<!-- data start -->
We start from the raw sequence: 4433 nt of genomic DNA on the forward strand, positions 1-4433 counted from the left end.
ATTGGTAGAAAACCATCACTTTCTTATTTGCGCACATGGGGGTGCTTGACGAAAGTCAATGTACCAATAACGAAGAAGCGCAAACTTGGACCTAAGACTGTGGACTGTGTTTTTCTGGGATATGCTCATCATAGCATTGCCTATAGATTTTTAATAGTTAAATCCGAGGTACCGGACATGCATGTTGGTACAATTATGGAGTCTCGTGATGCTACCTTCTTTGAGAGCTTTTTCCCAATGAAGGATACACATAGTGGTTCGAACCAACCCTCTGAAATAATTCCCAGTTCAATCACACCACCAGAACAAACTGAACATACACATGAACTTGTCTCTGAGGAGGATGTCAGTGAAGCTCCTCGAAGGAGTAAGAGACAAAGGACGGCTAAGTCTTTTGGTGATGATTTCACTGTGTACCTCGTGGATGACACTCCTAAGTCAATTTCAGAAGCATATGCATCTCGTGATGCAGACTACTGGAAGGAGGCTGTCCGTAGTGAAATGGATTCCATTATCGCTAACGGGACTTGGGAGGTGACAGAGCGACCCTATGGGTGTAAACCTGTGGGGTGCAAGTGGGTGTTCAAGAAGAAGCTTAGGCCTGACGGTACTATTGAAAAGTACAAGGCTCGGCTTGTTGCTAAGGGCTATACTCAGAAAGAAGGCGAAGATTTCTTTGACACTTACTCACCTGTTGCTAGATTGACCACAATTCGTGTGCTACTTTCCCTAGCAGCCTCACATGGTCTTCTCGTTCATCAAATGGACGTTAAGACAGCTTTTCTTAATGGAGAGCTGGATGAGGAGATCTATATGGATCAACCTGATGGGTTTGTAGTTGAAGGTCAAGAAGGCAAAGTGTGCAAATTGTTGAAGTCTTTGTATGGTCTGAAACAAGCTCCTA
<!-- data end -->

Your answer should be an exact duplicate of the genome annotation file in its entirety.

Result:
We start from the raw sequence: 4433 nt of genomic DNA on the forward strand, positions 1-4433 counted from the left end.
ATTGGTAGAAAACCATCACTTTCTTATTTGCGCACATGGGGGTGCTTGACGAAAGTCAATGTACCAATAACGAAGAAGCGCAAACTTGGACCTAAGACTGTGGACTGTGTTTTTCTGGGATATGCTCATCATAGCATTGCCTATAGATTTTTAATAGTTAAATCCGAGGTACCGGACATGCATGTTGGTACAATTATGGAGTCTCGTGATGCTACCTTCTTTGAGAGCTTTTTCCCAATGAAGGATACACATAGTGGTTCGAACCAACCCTCTGAAATAATTCCCAGTTCAATCACACCACCAGAACAAACTGAACATACACATGAACTTGTCTCTGAGGAGGATGTCAGTGAAGCTCCTCGAAGGAGTAAGAGACAAAGGACGGCTAAGTCTTTTGGTGATGATTTCACTGTGTACCTCGTGGATGACACTCCTAAGTCAATTTCAGAAGCATATGCATCTCGTGATGCAGACTACTGGAAGGAGGCTGTCCGTAGTGAAATGGATTCCATTATCGCTAACGGGACTTGGGAGGTGACAGAGCGACCCTATGGGTGTAAACCTGTGGGGTGCAAGTGGGTGTTCAAGAAGAAGCTTAGGCCTGACGGTACTATTGAAAAGTACAAGGCTCGGCTTGTTGCTAAGGGCTATACTCAGAAAGAAGGCGAAGATTTCTTTGACACTTACTCACCTGTTGCTAGATTGACCACAATTCGTGTGCTACTTTCCCTAGCAGCCTCACATGGTCTTCTCGTTCATCAAATGGACGTTAAGACAGCTTTTCTTAATGGAGAGCTGGATGAGGAGATCTATATGGATCAACCTGATGGGTTTGTAGTTGAAGGTCAAGAAGGCAAAGTGTGCAAATTGTTGAAGTCTTTGTATGGTCTGAAACAAGCTCCTA